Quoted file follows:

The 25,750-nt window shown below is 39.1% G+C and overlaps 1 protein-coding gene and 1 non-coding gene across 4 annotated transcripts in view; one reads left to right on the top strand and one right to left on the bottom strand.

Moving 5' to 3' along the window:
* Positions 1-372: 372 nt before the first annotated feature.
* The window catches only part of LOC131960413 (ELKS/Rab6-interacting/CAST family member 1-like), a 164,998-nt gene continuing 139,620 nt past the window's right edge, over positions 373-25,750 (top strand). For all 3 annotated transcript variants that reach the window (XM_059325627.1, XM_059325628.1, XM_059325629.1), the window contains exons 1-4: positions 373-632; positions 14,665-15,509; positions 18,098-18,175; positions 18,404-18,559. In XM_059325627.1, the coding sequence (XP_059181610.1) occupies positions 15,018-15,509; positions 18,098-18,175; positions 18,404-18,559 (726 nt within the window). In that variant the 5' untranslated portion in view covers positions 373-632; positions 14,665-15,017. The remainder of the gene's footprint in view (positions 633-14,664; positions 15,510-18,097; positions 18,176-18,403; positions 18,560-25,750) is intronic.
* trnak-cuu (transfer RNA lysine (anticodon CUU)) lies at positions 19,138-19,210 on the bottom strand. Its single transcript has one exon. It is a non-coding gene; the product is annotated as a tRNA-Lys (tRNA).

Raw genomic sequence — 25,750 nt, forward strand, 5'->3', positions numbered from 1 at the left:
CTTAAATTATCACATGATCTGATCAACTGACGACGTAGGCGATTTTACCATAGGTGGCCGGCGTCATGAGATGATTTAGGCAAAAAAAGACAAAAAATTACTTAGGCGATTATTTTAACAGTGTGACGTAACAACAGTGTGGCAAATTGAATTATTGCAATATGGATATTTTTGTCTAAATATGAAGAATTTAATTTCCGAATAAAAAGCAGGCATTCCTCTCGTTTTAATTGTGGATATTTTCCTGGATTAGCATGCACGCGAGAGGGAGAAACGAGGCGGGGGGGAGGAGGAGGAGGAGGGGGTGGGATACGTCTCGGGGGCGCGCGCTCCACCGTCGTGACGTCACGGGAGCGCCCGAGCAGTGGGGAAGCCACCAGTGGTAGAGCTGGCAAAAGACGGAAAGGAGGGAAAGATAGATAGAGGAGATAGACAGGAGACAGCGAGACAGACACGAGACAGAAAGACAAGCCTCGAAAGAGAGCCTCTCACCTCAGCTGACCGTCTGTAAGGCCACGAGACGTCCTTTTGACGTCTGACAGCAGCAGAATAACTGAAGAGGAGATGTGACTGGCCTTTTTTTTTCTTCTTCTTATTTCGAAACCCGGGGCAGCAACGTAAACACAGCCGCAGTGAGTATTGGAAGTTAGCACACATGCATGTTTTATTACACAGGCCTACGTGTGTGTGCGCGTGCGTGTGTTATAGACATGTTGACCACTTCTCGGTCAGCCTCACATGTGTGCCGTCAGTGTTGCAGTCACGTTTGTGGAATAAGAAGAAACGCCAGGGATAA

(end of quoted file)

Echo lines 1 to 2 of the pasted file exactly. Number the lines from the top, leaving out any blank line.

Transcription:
The 25,750-nt window shown below is 39.1% G+C and overlaps 1 protein-coding gene and 1 non-coding gene across 4 annotated transcripts in view; one reads left to right on the top strand and one right to left on the bottom strand.

Moving 5' to 3' along the window: